In last week’s article we looked at how leaseholders facing estate regeneration are getting a raw deal when their homes are subject to compulsory purchase orders.
Obviously the less money developers can offer to leaseholders to get them off the land they want to build on, the more profit for the developer.
And if developers make good profits, surely they will have enough money to provide affordable housing to replace the homes they are demolishing?
Sadly not. Yet more evidence has emerged as to how developers are gaming the system to reduce their affordable housing obligations. This time, by inflating the costs of compulsory purchase in their financial viability assessments.
The real values of surveyors
As has been discussed many times on this website, if a developer can demonstrate that their project is financially unviable, then they are able to reduce their obligation to build affordable housing.
Financial viability assessments (FVAs), the documents that underpin these claims, use estimates to work out how much profit a developer will make, and therefore how much affordable housing they will be able to build.
These estimates, like every estimate, could of course differ from the real amount of money actually paid or received; there will be a margin of error. However, the evidence uncovered by this website shows that the estimates frequently underestimate profit in order to make the case that affordable housing is not viable.
Occasionally, some of the real costs or values in a development proposal will be known before a scheme gains planning permission. You may think that if the real inputs into a financial viability appraisal are known before a planning application is made, then there will be less opportunity for the developers to game the FVA. With real values a more accurate picture of financial viability can be built.
Think again! Why should an FVA use those real values, when an assumed value, or “estimate”, may produced a more favourable outcome for the developer?
The Heygate was a Southwark Council owned estate in the Elephant and Castle. In 2010 the council signed a development agreement with Australian developer Lendlease to demolish all 1,200 homes on the site and rebuild the estate to a higher density and with more homes.
Over 1,000 council tenants were moved off the Heygate, but Lendlease claimed that it would only be viable to replace 83 homes at social rents. A viability assessment was produced by the developer to support their claim. Savills were the consultant employed by Lendlease to provide many the valuations for the FVA.
That viability appraisal was later obtained by Adrian Glasspool, one of the former Heygate Residents, after a two-year battle where he ended up taking Southwark to court to compel them to release the document. You can read about that story on the 35% campaign’s excellent website.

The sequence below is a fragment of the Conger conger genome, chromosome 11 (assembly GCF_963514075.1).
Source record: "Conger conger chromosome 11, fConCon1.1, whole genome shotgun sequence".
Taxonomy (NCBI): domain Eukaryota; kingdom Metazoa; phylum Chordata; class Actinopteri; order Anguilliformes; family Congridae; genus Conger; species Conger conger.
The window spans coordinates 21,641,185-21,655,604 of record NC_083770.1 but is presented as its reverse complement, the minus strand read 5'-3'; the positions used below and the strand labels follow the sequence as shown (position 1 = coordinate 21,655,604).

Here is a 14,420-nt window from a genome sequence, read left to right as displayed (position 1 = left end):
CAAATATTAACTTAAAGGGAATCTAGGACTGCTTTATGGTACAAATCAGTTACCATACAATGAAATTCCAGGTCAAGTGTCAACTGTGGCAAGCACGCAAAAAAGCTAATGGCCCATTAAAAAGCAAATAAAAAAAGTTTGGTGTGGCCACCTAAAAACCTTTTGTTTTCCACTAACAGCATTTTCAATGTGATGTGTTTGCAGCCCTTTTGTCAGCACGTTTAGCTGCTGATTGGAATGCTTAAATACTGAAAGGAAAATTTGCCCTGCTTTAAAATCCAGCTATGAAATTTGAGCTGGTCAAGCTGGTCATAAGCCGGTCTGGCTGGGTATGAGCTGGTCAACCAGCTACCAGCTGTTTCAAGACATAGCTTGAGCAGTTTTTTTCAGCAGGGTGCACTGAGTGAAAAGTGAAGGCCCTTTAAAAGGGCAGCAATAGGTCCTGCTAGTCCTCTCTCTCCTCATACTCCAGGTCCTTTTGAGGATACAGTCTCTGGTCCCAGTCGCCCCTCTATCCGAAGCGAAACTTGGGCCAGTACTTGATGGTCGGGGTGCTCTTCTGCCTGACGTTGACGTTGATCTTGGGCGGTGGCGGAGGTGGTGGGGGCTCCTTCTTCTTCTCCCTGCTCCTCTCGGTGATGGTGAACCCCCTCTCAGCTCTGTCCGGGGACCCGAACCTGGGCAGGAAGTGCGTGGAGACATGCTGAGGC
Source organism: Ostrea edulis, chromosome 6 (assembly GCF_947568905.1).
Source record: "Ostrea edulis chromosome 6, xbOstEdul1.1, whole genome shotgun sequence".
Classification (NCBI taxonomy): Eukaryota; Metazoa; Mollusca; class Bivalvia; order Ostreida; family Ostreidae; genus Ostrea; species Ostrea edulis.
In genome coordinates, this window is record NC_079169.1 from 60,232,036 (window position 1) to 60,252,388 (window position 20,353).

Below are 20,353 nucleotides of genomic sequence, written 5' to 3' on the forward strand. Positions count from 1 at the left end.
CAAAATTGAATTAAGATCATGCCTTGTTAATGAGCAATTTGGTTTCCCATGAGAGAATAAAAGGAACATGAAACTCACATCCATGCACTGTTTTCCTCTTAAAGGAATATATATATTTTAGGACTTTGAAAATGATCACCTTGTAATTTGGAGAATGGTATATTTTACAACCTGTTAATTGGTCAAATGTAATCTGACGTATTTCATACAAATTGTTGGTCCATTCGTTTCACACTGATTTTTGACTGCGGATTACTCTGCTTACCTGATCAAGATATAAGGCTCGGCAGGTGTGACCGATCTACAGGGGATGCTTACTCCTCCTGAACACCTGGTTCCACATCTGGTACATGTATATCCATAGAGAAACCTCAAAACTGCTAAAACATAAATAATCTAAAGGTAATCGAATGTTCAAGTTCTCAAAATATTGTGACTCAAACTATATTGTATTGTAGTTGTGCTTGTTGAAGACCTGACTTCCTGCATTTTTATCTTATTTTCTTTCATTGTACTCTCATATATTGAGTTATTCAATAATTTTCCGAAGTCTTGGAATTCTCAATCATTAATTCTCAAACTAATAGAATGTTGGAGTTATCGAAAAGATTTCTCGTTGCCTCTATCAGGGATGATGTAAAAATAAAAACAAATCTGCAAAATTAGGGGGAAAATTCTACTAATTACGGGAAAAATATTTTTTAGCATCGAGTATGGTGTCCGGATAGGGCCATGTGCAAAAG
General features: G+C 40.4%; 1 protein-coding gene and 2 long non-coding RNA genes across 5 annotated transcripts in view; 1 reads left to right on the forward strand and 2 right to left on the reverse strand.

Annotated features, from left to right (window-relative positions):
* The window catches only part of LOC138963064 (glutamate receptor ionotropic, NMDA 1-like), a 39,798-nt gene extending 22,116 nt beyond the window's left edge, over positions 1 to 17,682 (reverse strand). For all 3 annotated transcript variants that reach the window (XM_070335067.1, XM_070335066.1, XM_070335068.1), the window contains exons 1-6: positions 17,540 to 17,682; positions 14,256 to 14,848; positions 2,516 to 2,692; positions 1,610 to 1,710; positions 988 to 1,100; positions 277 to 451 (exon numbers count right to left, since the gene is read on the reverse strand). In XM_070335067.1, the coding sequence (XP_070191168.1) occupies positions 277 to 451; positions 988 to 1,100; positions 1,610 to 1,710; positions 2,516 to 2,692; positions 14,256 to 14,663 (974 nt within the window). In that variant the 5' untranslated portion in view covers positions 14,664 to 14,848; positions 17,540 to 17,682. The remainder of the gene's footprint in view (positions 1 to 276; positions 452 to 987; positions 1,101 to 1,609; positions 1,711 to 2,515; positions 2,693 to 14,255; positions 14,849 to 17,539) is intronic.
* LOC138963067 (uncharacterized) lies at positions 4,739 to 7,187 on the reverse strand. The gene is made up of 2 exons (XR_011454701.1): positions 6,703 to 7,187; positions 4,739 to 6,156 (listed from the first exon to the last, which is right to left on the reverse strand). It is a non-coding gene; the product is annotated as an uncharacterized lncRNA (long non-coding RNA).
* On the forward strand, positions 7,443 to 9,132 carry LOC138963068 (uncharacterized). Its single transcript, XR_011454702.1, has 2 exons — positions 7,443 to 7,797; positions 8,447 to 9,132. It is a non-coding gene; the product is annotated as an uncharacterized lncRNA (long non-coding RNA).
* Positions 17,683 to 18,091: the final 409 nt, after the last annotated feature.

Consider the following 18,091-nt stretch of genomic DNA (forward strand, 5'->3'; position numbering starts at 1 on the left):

In order move forward with the scheme, the council needed to buy out some residents from their leases. In all there were around 200 leaseholders on the Heygate.
As it was part of a large regeneration project, the leaseholders became the subject of a compulsory purchase order.
Clearly the cost of buying the properties from existing residents was a cost of the development project that the scheme would have to bare. An allowance for the amount spent on buying leaseholders out of their leases was therefore part of the FVA.
In this case, the developers knew what this cost would be before the planning application was made. The council had been planning the regeneration of the estate for a long time and had started buying property on the estate in 2004.
However, when the developer submitted their FVA, they did not base their allowance for the cost of buying the leaseholders’ flats on the real amounts that had been paid, or even the real amounts plus an allowance for inflation, but instead used an ‘assumed’ valuation which was substantially higher.
According to freedom of information of requests the average amount paid to leaseholders at the Heygate was as follows:
- 1 Bed flat – £95,480
- 2 Bed flat – £107,230
- 3 Bed Maisonette – £156,833
- 4 Bed Maisonette – £177,421
As is clear, the values assumed by Savills were in most cases around £100,000 per unit higher than the real amounts paid. This has the effect of artificially suppressing the viability of the scheme, as the costs in the viability appraisal would be larger than the actual costs of the development.
Developers often make the argument that values in a financial viability assessment can sometimes differ from real values, because viability assessments are a snapshot at a certain point in time. But the huge cost inflation in this case can’t simply be explained away by a timing difference. Although Southwark council started buying homes on the estate in 2004, in 2011 the Council was still paying £115,000 for a two-bedroom flat on the estate. The planning application for the Heygate was submitted to Southwark Council in 2012.
In any event, compulsory purchase is a real cost which requires the payment of real money. If the real amount that has been paid is known, why not use that figure?
What is particularly galling about this case is that the council insisted that prices being offered were in line with market rates, and fought leaseholders who thought they should have been offered more during the compulsory purchase process.
However, when it came to determining the viability of the scheme the developer made the argument that the market rates of properties on the estate were much higher, and that prevented them from building more affordable housing.
Whichever valuation was the correct one, someone was getting screwed, and it wasn’t Lendlease.